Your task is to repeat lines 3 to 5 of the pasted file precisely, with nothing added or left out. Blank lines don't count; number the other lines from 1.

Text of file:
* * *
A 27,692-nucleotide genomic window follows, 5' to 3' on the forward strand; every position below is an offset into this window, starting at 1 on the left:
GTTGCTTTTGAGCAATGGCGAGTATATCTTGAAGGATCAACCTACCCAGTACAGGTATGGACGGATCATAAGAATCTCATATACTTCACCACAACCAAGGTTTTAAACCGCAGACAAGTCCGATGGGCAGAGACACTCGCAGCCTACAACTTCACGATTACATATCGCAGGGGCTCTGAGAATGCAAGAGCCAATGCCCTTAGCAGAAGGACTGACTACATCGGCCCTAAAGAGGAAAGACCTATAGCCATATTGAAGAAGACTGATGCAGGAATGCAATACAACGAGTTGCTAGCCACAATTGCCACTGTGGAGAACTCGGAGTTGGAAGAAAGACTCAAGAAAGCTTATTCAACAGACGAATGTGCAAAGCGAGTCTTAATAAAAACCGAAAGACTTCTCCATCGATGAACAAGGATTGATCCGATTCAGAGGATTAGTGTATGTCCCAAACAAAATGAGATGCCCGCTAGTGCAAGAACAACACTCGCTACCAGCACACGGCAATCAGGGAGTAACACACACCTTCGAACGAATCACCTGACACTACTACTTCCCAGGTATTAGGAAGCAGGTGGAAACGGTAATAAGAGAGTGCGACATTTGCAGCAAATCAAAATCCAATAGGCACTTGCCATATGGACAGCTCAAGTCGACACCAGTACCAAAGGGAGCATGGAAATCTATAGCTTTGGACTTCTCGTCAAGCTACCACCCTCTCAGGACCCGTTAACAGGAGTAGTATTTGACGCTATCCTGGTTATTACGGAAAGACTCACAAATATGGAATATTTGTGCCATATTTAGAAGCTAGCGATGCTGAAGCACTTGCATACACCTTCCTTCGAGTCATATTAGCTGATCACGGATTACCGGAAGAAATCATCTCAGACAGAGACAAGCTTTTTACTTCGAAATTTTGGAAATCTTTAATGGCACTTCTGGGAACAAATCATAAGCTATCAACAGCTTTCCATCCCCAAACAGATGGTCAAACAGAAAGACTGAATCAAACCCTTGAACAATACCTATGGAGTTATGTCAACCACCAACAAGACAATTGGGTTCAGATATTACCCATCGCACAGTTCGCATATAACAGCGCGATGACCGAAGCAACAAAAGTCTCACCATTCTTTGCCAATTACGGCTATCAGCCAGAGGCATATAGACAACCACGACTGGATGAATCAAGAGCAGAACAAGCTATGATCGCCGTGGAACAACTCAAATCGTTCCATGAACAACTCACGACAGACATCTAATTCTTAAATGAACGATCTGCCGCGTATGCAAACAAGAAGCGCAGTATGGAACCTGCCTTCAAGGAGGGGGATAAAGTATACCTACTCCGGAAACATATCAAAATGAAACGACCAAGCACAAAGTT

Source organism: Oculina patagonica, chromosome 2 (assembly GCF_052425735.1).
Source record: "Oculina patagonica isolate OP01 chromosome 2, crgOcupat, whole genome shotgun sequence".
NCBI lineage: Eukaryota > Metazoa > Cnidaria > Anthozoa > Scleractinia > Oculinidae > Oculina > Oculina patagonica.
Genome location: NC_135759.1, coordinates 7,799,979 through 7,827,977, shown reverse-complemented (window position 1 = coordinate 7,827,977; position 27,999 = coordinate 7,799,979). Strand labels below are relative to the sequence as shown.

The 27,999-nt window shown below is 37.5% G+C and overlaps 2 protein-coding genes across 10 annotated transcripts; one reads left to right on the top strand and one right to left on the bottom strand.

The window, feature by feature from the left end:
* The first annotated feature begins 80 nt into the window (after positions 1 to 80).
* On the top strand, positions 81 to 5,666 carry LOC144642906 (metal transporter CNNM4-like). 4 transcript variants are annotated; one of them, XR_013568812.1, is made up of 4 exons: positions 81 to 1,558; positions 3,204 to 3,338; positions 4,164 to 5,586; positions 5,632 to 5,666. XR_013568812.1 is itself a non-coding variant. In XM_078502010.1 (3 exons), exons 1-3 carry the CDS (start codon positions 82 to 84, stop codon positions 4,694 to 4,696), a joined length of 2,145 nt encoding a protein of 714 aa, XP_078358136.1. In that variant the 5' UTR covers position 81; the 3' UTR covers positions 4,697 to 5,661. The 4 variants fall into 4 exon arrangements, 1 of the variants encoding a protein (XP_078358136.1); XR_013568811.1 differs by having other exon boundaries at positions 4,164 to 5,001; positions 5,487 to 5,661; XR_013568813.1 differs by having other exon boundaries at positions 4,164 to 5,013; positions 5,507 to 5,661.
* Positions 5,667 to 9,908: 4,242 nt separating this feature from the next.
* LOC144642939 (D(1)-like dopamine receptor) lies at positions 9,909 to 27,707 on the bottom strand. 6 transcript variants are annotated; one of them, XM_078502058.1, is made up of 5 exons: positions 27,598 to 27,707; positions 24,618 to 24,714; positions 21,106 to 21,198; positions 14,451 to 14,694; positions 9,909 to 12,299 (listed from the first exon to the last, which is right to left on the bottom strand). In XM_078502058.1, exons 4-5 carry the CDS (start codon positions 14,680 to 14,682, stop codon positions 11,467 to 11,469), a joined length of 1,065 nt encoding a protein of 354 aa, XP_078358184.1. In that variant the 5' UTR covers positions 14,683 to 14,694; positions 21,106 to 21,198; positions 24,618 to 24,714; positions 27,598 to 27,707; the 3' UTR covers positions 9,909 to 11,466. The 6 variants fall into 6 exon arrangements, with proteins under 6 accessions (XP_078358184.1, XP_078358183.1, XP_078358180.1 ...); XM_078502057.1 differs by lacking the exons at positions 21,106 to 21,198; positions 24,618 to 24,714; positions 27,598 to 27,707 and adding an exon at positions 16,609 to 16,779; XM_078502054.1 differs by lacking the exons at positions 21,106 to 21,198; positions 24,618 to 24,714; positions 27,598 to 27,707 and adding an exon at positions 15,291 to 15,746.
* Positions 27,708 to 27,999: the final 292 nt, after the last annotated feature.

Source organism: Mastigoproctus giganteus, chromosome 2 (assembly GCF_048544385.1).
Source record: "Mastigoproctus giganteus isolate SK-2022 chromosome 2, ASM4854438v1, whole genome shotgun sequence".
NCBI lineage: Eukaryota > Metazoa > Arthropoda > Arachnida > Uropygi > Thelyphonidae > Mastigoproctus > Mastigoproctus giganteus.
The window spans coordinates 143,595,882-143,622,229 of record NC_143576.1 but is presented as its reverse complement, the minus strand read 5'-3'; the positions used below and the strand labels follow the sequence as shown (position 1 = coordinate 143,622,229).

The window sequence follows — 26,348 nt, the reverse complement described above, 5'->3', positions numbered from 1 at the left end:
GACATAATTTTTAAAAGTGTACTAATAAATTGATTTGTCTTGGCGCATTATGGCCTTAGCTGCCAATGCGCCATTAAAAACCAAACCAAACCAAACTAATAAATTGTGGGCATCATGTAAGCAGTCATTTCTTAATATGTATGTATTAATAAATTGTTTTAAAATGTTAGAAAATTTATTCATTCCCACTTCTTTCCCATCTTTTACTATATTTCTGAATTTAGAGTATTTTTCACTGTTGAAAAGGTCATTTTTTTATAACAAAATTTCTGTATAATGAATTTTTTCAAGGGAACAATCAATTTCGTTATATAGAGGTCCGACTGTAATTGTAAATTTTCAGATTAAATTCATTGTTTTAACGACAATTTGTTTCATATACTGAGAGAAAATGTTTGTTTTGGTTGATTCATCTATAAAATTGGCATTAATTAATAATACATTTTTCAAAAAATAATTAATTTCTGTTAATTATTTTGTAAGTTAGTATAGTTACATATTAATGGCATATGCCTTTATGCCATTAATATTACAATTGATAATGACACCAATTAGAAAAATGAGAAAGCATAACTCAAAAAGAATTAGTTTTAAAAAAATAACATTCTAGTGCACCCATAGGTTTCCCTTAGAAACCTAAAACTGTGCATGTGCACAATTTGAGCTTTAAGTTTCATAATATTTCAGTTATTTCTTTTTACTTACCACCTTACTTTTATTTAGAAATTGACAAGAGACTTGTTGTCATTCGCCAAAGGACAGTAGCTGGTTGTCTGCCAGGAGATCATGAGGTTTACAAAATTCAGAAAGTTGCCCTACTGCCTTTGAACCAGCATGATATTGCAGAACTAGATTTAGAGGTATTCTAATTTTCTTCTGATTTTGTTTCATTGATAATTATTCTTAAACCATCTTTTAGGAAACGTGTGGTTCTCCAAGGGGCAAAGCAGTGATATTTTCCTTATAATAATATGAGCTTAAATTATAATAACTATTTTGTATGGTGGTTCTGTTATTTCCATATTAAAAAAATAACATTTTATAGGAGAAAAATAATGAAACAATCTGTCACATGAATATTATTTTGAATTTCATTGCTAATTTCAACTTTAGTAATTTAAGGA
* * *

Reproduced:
Source organism: Oculina patagonica, chromosome 2 (assembly GCF_052425735.1).
Source record: "Oculina patagonica isolate OP01 chromosome 2, crgOcupat, whole genome shotgun sequence".
NCBI lineage: Eukaryota > Metazoa > Cnidaria > Anthozoa > Scleractinia > Oculinidae > Oculina > Oculina patagonica.